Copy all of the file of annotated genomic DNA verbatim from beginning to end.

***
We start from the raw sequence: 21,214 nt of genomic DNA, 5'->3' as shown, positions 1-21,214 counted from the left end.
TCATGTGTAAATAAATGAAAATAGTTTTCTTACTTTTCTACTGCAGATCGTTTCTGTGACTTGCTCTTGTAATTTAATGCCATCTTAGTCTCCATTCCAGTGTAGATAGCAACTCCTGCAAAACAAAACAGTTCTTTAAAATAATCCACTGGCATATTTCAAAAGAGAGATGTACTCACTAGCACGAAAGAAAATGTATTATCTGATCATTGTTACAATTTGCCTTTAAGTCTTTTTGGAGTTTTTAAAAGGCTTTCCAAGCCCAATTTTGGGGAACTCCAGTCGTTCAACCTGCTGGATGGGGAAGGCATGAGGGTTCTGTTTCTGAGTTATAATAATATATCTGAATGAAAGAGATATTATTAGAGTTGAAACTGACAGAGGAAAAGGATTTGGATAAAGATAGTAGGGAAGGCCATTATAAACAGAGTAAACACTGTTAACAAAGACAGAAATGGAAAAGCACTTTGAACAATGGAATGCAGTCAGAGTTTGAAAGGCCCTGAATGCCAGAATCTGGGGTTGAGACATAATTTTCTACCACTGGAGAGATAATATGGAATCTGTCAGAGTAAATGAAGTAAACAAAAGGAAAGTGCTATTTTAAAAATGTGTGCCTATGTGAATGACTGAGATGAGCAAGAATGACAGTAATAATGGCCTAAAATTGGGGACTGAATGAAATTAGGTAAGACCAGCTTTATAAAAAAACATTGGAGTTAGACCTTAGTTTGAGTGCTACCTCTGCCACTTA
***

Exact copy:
We start from the raw sequence: 21,214 nt of genomic DNA, 5'->3' as shown, positions 1-21,214 counted from the left end.
TCATGTGTAAATAAATGAAAATAGTTTTCTTACTTTTCTACTGCAGATCGTTTCTGTGACTTGCTCTTGTAATTTAATGCCATCTTAGTCTCCATTCCAGTGTAGATAGCAACTCCTGCAAAACAAAACAGTTCTTTAAAATAATCCACTGGCATATTTCAAAAGAGAGATGTACTCACTAGCACGAAAGAAAATGTATTATCTGATCATTGTTACAATTTGCCTTTAAGTCTTTTTGGAGTTTTTAAAAGGCTTTCCAAGCCCAATTTTGGGGAACTCCAGTCGTTCAACCTGCTGGATGGGGAAGGCATGAGGGTTCTGTTTCTGAGTTATAATAATATATCTGAATGAAAGAGATATTATTAGAGTTGAAACTGACAGAGGAAAAGGATTTGGATAAAGATAGTAGGGAAGGCCATTATAAACAGAGTAAACACTGTTAACAAAGACAGAAATGGAAAAGCACTTTGAACAATGGAATGCAGTCAGAGTTTGAAAGGCCCTGAATGCCAGAATCTGGGGTTGAGACATAATTTTCTACCACTGGAGAGATAATATGGAATCTGTCAGAGTAAATGAAGTAAACAAAAGGAAAGTGCTATTTTAAAAATGTGTGCCTATGTGAATGACTGAGATGAGCAAGAATGACAGTAATAATGGCCTAAAATTGGGGACTGAATGAAATTAGGTAAGACCAGCTTTATAAAAAAACATTGGAGTTAGACCTTAGTTTGAGTGCTACCTCTGCCACTTA